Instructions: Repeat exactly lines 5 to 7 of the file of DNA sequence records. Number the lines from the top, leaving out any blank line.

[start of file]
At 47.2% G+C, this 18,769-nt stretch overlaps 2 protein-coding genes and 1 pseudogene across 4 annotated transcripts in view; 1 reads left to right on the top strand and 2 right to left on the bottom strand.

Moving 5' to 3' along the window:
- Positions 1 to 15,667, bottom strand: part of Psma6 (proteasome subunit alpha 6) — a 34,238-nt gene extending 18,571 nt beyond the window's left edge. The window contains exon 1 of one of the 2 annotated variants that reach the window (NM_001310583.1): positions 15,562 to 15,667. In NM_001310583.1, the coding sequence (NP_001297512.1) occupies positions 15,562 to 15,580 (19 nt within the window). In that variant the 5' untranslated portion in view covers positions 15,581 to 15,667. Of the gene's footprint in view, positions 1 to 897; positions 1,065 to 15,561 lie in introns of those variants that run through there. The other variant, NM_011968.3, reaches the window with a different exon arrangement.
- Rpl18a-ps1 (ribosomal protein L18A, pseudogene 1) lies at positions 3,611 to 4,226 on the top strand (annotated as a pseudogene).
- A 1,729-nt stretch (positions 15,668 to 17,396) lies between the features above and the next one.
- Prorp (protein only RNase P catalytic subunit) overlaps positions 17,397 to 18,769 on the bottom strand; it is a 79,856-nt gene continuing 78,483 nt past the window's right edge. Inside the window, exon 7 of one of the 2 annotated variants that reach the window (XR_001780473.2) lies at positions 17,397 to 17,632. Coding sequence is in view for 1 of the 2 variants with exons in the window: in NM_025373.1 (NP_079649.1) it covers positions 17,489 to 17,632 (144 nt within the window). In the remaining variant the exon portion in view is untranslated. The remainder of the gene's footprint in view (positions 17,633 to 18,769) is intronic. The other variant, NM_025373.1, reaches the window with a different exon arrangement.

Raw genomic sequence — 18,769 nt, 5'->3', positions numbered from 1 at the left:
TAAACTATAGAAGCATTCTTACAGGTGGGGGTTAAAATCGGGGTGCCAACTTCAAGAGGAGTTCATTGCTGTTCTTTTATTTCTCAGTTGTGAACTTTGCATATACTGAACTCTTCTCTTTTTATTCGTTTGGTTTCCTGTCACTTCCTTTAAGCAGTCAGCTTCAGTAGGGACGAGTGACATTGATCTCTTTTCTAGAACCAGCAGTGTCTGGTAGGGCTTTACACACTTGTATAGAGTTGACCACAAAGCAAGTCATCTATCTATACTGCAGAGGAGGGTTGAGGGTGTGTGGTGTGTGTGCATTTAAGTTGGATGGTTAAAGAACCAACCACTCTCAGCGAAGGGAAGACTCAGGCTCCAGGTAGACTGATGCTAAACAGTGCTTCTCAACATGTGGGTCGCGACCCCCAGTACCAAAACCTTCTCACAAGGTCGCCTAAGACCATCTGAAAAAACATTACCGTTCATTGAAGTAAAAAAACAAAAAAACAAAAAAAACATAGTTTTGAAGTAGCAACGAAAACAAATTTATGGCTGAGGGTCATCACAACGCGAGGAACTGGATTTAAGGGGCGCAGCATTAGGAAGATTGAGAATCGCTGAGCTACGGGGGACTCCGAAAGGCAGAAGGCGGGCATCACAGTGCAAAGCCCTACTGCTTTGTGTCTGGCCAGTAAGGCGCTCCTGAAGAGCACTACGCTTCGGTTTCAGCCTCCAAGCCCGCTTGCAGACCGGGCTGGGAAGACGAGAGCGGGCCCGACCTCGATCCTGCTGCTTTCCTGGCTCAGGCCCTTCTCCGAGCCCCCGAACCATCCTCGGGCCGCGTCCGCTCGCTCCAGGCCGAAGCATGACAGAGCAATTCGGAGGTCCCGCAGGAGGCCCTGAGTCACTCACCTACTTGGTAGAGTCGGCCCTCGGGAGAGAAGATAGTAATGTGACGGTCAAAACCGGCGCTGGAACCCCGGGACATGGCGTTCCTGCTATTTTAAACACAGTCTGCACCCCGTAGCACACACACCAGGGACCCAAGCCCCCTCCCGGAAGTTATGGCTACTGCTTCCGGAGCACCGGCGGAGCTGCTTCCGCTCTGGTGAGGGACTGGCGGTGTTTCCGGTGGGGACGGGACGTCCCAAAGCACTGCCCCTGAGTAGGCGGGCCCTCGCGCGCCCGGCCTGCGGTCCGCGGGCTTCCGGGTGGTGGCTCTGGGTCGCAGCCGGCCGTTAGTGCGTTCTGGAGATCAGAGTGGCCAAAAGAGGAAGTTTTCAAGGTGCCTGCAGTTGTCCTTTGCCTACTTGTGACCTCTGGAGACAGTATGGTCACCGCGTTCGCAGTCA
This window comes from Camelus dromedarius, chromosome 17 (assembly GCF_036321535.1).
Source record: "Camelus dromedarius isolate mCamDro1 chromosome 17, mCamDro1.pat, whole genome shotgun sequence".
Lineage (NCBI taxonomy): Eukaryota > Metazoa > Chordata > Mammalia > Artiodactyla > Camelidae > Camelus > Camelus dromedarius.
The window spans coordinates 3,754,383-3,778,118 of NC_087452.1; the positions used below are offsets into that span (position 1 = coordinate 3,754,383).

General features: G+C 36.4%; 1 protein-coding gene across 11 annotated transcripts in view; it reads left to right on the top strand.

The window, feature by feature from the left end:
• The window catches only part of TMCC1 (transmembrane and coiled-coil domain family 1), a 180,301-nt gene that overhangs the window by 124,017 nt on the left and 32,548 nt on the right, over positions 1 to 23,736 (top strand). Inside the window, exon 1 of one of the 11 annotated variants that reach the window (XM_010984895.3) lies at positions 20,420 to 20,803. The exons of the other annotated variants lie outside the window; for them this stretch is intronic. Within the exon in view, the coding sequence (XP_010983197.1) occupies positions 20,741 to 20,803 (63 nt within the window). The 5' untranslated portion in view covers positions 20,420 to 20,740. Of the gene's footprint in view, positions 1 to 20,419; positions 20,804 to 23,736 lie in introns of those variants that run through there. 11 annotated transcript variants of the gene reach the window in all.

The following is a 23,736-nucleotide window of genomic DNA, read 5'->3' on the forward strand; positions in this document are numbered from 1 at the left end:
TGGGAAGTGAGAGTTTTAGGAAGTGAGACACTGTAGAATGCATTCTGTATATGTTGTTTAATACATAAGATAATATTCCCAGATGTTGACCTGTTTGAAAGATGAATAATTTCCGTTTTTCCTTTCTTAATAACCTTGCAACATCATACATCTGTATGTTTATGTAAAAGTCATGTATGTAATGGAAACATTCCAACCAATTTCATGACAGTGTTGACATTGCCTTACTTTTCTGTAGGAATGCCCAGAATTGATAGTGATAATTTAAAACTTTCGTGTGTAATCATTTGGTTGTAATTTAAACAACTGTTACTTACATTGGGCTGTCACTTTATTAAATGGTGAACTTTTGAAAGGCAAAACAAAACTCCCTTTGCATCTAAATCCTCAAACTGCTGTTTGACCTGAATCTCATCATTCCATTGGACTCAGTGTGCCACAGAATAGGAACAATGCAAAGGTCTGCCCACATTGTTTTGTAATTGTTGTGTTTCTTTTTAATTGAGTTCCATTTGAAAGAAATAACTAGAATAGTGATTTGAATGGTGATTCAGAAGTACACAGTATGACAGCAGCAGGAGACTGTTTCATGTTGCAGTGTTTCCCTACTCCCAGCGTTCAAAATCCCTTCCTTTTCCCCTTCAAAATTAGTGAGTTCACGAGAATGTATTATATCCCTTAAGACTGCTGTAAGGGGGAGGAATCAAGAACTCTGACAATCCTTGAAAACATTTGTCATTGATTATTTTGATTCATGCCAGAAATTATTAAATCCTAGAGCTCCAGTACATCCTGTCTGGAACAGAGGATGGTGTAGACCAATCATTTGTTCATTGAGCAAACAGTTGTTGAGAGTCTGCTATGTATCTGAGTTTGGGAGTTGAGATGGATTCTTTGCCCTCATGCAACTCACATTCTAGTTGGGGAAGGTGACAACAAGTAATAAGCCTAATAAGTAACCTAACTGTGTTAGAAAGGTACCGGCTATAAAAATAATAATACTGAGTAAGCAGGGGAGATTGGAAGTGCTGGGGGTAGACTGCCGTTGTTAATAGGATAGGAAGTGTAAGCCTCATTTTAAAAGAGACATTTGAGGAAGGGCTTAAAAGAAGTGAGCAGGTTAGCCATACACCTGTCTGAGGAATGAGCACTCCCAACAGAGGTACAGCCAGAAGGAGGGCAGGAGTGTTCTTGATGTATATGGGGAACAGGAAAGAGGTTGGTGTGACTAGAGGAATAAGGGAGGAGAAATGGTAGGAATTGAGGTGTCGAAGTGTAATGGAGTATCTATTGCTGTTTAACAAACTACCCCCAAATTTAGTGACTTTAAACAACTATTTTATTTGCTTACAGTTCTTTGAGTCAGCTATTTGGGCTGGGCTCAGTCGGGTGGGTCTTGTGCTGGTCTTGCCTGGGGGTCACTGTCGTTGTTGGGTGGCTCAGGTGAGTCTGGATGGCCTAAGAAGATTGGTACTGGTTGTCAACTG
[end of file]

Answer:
- A 1,729-nt stretch (positions 15,668 to 17,396) lies between the features above and the next one.
- Prorp (protein only RNase P catalytic subunit) overlaps positions 17,397 to 18,769 on the bottom strand; it is a 79,856-nt gene continuing 78,483 nt past the window's right edge. Inside the window, exon 7 of one of the 2 annotated variants that reach the window (XR_001780473.2) lies at positions 17,397 to 17,632. Coding sequence is in view for 1 of the 2 variants with exons in the window: in NM_025373.1 (NP_079649.1) it covers positions 17,489 to 17,632 (144 nt within the window). In the remaining variant the exon portion in view is untranslated. The remainder of the gene's footprint in view (positions 17,633 to 18,769) is intronic. The other variant, NM_025373.1, reaches the window with a different exon arrangement.

Raw genomic sequence — 18,769 nt, 5'->3', positions numbered from 1 at the left: